EMERGENCY work started on repairing the damaged Milford sea wall amid raging seas and Storm Francis to protect homes at “imminent risk”.
Contractor Earlcoate Construction, based in Fordingbridge, has begun building an access route to the affected area and installed portable buildings to house workers undertaking the first phase of a £1.5m project.
It will revitalise a failed 180-metre section of the wall to the west of the Grade-II listed White House. Equipment has been moved to the car park at Paddy’s Gap and the first of the smaller sets of rocks delivered to help create the access route.
The project is anticipated to start fully on 5th September and will involve the delivery of 9,000 tonnes of Larvik rock from Norway.
New Forest District Council said about 1,600 tonnes of rock would enable the necessary land-based machinery to access the site.
A spokesperson said: “Vessels have been secured for the main rock delivery, which will be Larvik rock from Norway, expected to be in two loads of approximately 5,000 tonnes and 4,000 tonnes.
“Once in the area the vessel will be moored off the Isle of Wight in sheltered waters that will enable transfer of rock to a smaller barge for delivery to site.
“This work will, of course, need to be undertaken in good weather conditions, to enable transfer from the barge to the beach.”
It added: “We are continuing to refine the design and by the very nature of urgent works that will be some elements that cannot be completely designed until on site.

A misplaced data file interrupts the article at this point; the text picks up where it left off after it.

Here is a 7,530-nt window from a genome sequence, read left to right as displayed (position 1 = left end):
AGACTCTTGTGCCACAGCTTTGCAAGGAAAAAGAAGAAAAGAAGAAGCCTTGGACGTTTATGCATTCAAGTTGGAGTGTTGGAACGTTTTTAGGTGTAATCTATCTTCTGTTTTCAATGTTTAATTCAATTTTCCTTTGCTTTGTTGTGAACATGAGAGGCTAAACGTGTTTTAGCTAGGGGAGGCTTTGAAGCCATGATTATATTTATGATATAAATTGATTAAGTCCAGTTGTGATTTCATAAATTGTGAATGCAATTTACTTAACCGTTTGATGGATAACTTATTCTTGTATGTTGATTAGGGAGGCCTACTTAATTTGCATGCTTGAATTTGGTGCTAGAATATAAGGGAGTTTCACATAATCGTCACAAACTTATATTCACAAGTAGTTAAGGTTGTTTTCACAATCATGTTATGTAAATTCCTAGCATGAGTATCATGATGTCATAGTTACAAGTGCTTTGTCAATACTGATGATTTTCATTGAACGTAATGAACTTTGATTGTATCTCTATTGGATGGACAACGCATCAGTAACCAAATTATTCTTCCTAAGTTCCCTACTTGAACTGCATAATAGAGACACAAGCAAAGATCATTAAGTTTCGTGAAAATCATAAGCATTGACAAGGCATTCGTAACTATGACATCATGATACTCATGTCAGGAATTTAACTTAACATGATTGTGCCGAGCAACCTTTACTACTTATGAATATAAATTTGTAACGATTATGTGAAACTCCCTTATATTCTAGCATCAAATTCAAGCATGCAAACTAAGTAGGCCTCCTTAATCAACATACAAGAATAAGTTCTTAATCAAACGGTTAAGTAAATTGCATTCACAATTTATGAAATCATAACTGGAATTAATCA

“This is a very dynamic site with changes to continue to happen on a daily basis to the seawall and I have no doubt that once on site there will be a need to change certain elements.”
As reported in the A&T, the works have been put into gear after a report by NFDC contractor Jacobs highlighted the failure of a 270-metre section of the concrete protection.
Should nothing be done, the report went on, around 50 properties – including the White House – were at “imminent risk” this winter. It suggested stabilising the wall, compensating for the loss of beach material, and installing protective boulders.
NFDC was initially reluctant to intervene because it claimed it did not own the land concerned and had no legal responsibility. However, it has since committed to underwriting the cost of the initial scheme to install an 8,500-tonne rock structure to protect up to 180 metres of the wall.
Many seafront residents remain upset as they say another 90-metre section is more badly damaged than the area in the first phase. They want a meeting with local councillors and engineers.
They have also started a Facebook group called Save Milford from the Sea and want to know how a second, more expensive phase of the project will be funded.
One member wrote: “I cannot believe that they still aren’t yet also going to protect the bit that’s on its knees.
“The winter storms will be much worse. We will soon lose our (much-loved) coastal path here at this rate.”
However, New Forest West MP Sir Desmond Swayne said he has faith in NFDC overseeing the project and has been corresponding with the council and government ministers on behalf of constituents.
He said: “The engineering solution is not a matter where I have experience or expertise but I have confidence in the district council.”